If, using your own body and without any props or materials, you’ve never been asked to construct a series of objects from a Lynx Helicopter to the Eiffel Tower, or stomp your way through a traditional African dance, the chances are you’ve never attended a Northumbria Police self-defence class, or that you got stuck in traffic on the way there and missed the ice breaker. For me, back surgery was a platinum lined cloud, leading to the happy outcome that I was never required to take part in a self-defence or physical education class ever again. The subject of organised physical activity came to my mind last Friday while I was listening to the speeches at the opening ceremony for the new STEM building at Charles Thorp.
You see the STEM building is slap bang in the middle of where the hockey pitch used to be when I was a pupil there, and so my mind wandered back to the halcyon days gone by when I’d last stood on that particular spot. It will have been sometime in 1974 (by 1975 I’d discovered truant) shivering in my Airtex vest doing everything possible to avoid the ball. When the dreaded hard heavy lump of plastic did steal its way in my direction, my policy was to hit anything that moved, without discriminating between the ball and a human shin. My abiding memory of hockey was failing to grasp the offside rule, the cold, and rarely being allowed to wear a long-sleeved top. I assume this Dickensian measure was put in place to force us to run about more, but it only succeeded in making us miserable, and when I look back at a photograph taken at the time, I note that the teacher is wearing a full track suit, gloves, and a bobble hat. Had I simply been comfortable, I might well have taken sport more seriously, and come to enjoy it in adulthood far earlier – I was pushing thirty when I took up running and discovered its benefits.
When I was eighteen and a member of the police cadets, we were forced to do a cross-country run every bloody day. It was around some God forsaken route near to the Kylins in Morpeth. I was consistently last, so when the morning came that I arrived back first, I was greeted with more than just a little incredulity.
“You’ve found a shortcut!” The sergeant accused me.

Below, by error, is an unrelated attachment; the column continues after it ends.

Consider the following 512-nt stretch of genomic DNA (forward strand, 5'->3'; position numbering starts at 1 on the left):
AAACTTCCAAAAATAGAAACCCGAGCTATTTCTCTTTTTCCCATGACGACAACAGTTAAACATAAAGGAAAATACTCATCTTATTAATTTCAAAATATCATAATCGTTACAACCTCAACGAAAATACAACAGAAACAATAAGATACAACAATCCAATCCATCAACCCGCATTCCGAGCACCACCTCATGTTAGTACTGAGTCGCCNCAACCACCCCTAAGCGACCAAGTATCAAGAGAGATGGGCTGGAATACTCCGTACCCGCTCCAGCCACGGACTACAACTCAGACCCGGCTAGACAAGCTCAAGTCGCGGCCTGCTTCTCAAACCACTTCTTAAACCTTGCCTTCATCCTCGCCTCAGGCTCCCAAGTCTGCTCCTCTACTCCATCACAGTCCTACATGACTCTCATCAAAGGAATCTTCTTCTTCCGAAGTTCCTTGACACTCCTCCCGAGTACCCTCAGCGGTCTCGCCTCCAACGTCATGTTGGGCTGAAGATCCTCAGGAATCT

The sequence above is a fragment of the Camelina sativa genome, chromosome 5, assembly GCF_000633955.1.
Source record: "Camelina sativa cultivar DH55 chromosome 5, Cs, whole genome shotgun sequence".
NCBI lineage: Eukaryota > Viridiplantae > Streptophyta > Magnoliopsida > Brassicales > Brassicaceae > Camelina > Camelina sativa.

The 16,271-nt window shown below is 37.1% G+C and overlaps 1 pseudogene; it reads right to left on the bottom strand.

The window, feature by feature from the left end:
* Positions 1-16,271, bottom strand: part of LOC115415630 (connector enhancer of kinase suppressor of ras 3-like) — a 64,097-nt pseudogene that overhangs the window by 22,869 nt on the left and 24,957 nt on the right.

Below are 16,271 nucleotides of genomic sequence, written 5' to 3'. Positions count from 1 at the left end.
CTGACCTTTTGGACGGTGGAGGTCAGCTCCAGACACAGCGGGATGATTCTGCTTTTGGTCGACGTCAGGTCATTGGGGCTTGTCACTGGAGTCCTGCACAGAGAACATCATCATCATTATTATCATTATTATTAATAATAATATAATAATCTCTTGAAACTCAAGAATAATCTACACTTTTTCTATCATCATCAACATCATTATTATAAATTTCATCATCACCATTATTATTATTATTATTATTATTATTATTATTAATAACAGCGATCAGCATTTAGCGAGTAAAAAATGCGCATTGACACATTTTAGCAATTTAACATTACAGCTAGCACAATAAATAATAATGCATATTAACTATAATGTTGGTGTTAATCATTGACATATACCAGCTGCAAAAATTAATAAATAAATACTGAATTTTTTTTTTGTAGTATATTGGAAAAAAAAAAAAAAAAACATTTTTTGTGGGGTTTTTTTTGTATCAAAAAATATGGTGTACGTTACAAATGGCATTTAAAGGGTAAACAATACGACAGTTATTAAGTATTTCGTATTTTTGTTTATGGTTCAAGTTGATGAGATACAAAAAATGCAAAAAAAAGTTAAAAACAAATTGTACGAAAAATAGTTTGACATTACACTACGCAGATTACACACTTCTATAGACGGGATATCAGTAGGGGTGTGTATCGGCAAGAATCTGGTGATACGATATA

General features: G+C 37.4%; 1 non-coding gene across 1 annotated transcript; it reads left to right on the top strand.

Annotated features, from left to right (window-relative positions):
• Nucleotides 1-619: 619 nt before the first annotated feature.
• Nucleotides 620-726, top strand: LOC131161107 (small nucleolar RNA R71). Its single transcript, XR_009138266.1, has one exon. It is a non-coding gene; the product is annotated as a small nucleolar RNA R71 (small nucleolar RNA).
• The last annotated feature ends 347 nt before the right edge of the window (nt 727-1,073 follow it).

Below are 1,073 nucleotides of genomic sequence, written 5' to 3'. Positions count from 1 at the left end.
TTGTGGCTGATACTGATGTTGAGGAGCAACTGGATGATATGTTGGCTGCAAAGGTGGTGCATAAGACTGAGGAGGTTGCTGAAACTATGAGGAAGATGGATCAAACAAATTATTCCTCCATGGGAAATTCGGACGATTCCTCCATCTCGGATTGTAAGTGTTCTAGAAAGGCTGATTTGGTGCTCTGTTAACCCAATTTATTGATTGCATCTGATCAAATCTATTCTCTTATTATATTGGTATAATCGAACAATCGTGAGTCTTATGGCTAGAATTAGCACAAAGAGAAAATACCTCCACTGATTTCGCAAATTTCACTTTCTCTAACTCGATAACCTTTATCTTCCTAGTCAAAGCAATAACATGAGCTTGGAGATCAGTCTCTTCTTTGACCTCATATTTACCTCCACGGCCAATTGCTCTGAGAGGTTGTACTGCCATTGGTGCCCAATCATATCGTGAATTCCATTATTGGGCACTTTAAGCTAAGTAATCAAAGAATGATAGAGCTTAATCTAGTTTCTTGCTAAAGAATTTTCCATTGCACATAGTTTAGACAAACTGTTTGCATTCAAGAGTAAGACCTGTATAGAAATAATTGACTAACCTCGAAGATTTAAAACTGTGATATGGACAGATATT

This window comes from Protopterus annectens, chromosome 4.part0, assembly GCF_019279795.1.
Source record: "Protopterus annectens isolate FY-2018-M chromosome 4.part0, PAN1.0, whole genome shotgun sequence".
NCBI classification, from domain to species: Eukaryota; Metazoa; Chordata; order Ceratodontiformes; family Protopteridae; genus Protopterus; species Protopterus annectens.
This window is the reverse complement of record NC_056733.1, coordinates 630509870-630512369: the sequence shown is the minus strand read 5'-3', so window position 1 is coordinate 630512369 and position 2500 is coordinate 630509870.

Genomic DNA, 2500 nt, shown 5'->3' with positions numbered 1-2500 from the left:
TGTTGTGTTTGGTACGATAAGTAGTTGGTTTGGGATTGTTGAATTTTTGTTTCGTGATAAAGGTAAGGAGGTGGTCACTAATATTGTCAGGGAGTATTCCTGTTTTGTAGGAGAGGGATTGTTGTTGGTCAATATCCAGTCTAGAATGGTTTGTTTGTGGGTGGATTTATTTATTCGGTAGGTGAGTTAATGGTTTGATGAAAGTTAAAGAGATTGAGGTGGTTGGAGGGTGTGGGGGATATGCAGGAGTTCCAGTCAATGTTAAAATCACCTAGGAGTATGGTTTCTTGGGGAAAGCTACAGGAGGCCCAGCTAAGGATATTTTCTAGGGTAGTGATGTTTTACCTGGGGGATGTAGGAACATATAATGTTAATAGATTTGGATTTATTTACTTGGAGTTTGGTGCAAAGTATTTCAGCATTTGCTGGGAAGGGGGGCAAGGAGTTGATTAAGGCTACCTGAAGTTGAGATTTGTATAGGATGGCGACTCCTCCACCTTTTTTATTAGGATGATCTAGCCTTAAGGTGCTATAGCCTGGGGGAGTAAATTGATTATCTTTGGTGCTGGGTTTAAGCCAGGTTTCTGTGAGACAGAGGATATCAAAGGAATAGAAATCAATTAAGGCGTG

“No.” I replied.
I was being truthful, although at the time I was oblivious to the fact that Roger Bannister was famous for the four-minute mile, and I’d managed 3 miles in six minutes.
“You will be put on a report for lying.”
“I’m not lying.”
Later on that day the instructor paced the cross-country course trying to root out the short cut I’d discovered, only to find there wasn’t one.
“Just because I can’t find the short cut, does not mean it doesn’t exist. Tell me once and for all, before I put you on paper, where is the short cut.”
“I didn’t take a short cut.”
“That’s it, you’re going on paper.”
I didn’t take a short cut you know, I simply hitched a lift on a milk float, but I wasn’t asked about milk floats, milk floats didn’t feature in the conversation anywhere, only short cuts, so I didn’t see any need to bring the subject of milk floats up.
Heather bought me a Jawbone for Christmas, the very thing that I’ve ridiculed her about for the past twelve months. The Jawbone is an electronic device which you attach to your wrist and it’s paired with an app on your mobile phone. It tells you how much sleep you’ve had and whether light or deep, suggests bed times, examines your calorie intake, and measures physical activity. I’ve got to admit that it’s curiously addictive, particularly as I keep trying to catch it out but never can. For example, if I get up to go to the loo in the night I always make a note of the time, and check in the morning to see if the Jawbone has registered it. It always does, 3.35am to 3.40am awake, 10 steps. I note the times when I start and finish a walk, and the Jawbone gets it right without me having to press anything. If that’s not an incentive to dig out the old Dunlop Green Flash then I don’t know what is. Another incentive is that you can link up with people you know who have the same piece of equipment, and challenge them to duels. I challenged Heather to a three-day duel to see who could walk the most steps. I started off well, walking from Greenside to Ryton to see Mum, but intending to get the bus back. I was well ahead, but then Heather caught up during her lunch hour, which motivated me to shun public transport and walk home. When she arrived back from work I was triumphant. The minute she crossed the threshold I announced,
“I’ve done more steps than you today.”
“No you haven’t.”
“Yes I have, look!”
I brandished my mobile phone.
“Right, well I’m going to go for a run then.”
This is blatant cheating, I’m not able to run anymore, and in any case the challenge was walking not running. All is fair in love and war, so I got on my bike and went after her.
“That’s cheating,” she puffed as I drew level.
“No it’s not, running is cheating, you moved the goalposts, not me, so if you can run I can cycle.”
Our days are now full of such banal chatter, but at least we’re a lot healthier.